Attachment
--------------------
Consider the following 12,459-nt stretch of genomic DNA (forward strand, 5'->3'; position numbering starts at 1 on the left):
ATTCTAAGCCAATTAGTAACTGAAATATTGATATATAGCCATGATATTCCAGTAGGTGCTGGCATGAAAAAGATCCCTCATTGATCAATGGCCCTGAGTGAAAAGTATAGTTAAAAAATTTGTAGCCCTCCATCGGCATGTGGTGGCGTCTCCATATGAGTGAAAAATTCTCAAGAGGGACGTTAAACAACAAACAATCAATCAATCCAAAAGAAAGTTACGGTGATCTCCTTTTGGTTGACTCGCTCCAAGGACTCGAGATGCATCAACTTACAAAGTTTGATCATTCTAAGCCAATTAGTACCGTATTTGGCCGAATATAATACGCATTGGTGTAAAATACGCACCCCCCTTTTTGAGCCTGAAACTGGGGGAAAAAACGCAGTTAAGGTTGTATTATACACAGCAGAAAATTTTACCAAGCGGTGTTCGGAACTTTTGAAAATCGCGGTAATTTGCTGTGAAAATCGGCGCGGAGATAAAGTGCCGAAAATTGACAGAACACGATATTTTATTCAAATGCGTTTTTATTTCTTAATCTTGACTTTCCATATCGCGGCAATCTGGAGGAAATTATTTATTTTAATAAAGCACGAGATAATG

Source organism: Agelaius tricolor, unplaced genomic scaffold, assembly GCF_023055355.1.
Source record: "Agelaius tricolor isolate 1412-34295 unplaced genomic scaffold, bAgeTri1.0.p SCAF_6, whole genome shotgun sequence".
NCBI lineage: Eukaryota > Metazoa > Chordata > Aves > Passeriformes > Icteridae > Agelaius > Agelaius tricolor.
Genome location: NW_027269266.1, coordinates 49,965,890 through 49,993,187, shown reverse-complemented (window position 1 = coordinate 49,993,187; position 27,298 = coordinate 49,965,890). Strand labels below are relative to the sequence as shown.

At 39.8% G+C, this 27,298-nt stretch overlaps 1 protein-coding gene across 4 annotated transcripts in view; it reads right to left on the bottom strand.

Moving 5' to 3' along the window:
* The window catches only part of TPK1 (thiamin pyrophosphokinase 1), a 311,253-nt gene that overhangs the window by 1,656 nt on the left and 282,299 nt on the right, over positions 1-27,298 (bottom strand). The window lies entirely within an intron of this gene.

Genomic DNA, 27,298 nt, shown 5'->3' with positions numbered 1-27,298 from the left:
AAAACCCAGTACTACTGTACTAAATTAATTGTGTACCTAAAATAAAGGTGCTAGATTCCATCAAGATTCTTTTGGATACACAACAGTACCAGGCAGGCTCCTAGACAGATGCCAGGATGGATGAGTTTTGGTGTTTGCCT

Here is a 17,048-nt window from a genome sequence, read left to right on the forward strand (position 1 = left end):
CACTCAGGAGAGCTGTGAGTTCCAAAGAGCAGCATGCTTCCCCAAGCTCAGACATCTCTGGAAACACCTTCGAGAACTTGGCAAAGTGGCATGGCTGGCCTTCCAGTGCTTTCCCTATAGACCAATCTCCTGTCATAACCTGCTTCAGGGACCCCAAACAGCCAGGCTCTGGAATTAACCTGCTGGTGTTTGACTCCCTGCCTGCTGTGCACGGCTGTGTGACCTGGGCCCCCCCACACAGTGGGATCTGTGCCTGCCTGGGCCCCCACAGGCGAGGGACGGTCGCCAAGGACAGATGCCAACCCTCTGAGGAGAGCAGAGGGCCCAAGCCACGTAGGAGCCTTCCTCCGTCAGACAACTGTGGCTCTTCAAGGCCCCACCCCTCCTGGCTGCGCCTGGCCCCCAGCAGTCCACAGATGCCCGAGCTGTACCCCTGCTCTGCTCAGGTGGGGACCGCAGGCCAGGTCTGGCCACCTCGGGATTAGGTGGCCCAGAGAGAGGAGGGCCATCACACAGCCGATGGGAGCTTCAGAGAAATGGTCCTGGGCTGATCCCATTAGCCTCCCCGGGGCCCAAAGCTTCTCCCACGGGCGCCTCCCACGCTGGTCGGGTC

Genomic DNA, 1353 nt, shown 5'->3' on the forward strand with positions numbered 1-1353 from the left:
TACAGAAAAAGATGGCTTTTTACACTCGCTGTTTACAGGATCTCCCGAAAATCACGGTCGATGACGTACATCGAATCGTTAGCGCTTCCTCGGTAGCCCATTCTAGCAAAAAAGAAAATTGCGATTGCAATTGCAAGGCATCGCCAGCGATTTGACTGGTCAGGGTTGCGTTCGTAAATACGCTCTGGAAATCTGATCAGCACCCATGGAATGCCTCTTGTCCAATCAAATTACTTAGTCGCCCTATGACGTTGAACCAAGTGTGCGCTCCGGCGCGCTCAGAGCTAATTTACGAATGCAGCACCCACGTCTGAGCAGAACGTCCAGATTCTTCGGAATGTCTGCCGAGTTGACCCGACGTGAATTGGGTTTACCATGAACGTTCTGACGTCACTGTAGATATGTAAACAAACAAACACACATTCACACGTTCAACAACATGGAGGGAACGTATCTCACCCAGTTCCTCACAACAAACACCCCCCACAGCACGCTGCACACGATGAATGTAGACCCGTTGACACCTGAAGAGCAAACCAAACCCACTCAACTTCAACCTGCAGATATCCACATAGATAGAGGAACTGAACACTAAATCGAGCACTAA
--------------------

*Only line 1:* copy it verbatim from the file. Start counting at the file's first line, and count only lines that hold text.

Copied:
Consider the following 12,459-nt stretch of genomic DNA (forward strand, 5'->3'; position numbering starts at 1 on the left):